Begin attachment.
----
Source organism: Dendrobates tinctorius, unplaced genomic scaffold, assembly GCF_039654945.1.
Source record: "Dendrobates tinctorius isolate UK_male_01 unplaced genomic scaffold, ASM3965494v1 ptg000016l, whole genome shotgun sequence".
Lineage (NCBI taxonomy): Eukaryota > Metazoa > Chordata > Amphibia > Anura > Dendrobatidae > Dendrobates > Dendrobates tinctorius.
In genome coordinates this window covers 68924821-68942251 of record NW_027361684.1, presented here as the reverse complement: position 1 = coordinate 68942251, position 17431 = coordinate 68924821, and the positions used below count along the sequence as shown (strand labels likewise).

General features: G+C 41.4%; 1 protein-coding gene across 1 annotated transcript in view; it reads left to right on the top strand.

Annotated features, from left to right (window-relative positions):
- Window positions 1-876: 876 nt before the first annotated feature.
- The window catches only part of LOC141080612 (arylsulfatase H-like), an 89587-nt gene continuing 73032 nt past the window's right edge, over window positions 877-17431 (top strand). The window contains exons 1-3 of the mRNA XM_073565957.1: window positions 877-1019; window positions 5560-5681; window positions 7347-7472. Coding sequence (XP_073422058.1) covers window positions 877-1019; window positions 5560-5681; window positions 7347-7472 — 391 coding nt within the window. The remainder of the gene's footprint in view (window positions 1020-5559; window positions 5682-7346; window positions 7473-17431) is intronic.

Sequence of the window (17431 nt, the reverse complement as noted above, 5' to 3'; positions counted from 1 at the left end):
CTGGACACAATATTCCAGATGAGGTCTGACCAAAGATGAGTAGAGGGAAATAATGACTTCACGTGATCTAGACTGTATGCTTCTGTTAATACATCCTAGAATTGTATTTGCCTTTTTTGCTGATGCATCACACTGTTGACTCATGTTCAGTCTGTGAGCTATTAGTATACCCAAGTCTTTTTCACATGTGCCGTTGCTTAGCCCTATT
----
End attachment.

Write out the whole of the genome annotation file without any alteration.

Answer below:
Source organism: Dendrobates tinctorius, unplaced genomic scaffold, assembly GCF_039654945.1.
Source record: "Dendrobates tinctorius isolate UK_male_01 unplaced genomic scaffold, ASM3965494v1 ptg000016l, whole genome shotgun sequence".
Lineage (NCBI taxonomy): Eukaryota > Metazoa > Chordata > Amphibia > Anura > Dendrobatidae > Dendrobates > Dendrobates tinctorius.
In genome coordinates this window covers 68924821-68942251 of record NW_027361684.1, presented here as the reverse complement: position 1 = coordinate 68942251, position 17431 = coordinate 68924821, and the positions used below count along the sequence as shown (strand labels likewise).

General features: G+C 41.4%; 1 protein-coding gene across 1 annotated transcript in view; it reads left to right on the top strand.

Annotated features, from left to right (window-relative positions):
- Window positions 1-876: 876 nt before the first annotated feature.
- The window catches only part of LOC141080612 (arylsulfatase H-like), an 89587-nt gene continuing 73032 nt past the window's right edge, over window positions 877-17431 (top strand). The window contains exons 1-3 of the mRNA XM_073565957.1: window positions 877-1019; window positions 5560-5681; window positions 7347-7472. Coding sequence (XP_073422058.1) covers window positions 877-1019; window positions 5560-5681; window positions 7347-7472 — 391 coding nt within the window. The remainder of the gene's footprint in view (window positions 1020-5559; window positions 5682-7346; window positions 7473-17431) is intronic.

Sequence of the window (17431 nt, the reverse complement as noted above, 5' to 3'; positions counted from 1 at the left end):
CTGGACACAATATTCCAGATGAGGTCTGACCAAAGATGAGTAGAGGGAAATAATGACTTCACGTGATCTAGACTGTATGCTTCTGTTAATACATCCTAGAATTGTATTTGCCTTTTTTGCTGATGCATCACACTGTTGACTCATGTTCAGTCTGTGAGCTATTAGTATACCCAAGTCTTTTTCACATGTGCCGTTGCTTAGCCCTATT